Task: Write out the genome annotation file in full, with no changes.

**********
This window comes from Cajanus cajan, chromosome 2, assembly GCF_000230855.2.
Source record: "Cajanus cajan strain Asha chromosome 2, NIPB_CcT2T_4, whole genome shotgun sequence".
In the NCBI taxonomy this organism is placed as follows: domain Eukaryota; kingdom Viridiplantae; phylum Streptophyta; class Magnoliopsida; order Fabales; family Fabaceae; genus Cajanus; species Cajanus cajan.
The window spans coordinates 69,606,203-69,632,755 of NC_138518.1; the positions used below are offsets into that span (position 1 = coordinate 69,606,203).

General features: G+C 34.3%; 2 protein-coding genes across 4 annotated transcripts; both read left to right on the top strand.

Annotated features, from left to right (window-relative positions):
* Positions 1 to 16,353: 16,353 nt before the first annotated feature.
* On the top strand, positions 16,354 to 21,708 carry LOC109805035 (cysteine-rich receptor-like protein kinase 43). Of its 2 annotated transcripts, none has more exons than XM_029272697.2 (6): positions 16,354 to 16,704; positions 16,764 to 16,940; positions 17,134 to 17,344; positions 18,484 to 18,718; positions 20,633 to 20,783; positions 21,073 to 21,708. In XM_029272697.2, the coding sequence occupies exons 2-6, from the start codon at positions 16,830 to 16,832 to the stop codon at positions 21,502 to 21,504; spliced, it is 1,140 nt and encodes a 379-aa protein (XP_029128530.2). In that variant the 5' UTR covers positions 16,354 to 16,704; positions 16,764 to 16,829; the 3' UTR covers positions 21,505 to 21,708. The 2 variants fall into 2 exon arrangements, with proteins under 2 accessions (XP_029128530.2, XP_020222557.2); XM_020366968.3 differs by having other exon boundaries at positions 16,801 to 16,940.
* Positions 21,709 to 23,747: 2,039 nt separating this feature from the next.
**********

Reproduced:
This window comes from Cajanus cajan, chromosome 2, assembly GCF_000230855.2.
Source record: "Cajanus cajan strain Asha chromosome 2, NIPB_CcT2T_4, whole genome shotgun sequence".
In the NCBI taxonomy this organism is placed as follows: domain Eukaryota; kingdom Viridiplantae; phylum Streptophyta; class Magnoliopsida; order Fabales; family Fabaceae; genus Cajanus; species Cajanus cajan.
The window spans coordinates 69,606,203-69,632,755 of NC_138518.1; the positions used below are offsets into that span (position 1 = coordinate 69,606,203).

General features: G+C 34.3%; 2 protein-coding genes across 4 annotated transcripts; both read left to right on the top strand.

Annotated features, from left to right (window-relative positions):
* Positions 1 to 16,353: 16,353 nt before the first annotated feature.
* On the top strand, positions 16,354 to 21,708 carry LOC109805035 (cysteine-rich receptor-like protein kinase 43). Of its 2 annotated transcripts, none has more exons than XM_029272697.2 (6): positions 16,354 to 16,704; positions 16,764 to 16,940; positions 17,134 to 17,344; positions 18,484 to 18,718; positions 20,633 to 20,783; positions 21,073 to 21,708. In XM_029272697.2, the coding sequence occupies exons 2-6, from the start codon at positions 16,830 to 16,832 to the stop codon at positions 21,502 to 21,504; spliced, it is 1,140 nt and encodes a 379-aa protein (XP_029128530.2). In that variant the 5' UTR covers positions 16,354 to 16,704; positions 16,764 to 16,829; the 3' UTR covers positions 21,505 to 21,708. The 2 variants fall into 2 exon arrangements, with proteins under 2 accessions (XP_029128530.2, XP_020222557.2); XM_020366968.3 differs by having other exon boundaries at positions 16,801 to 16,940.
* Positions 21,709 to 23,747: 2,039 nt separating this feature from the next.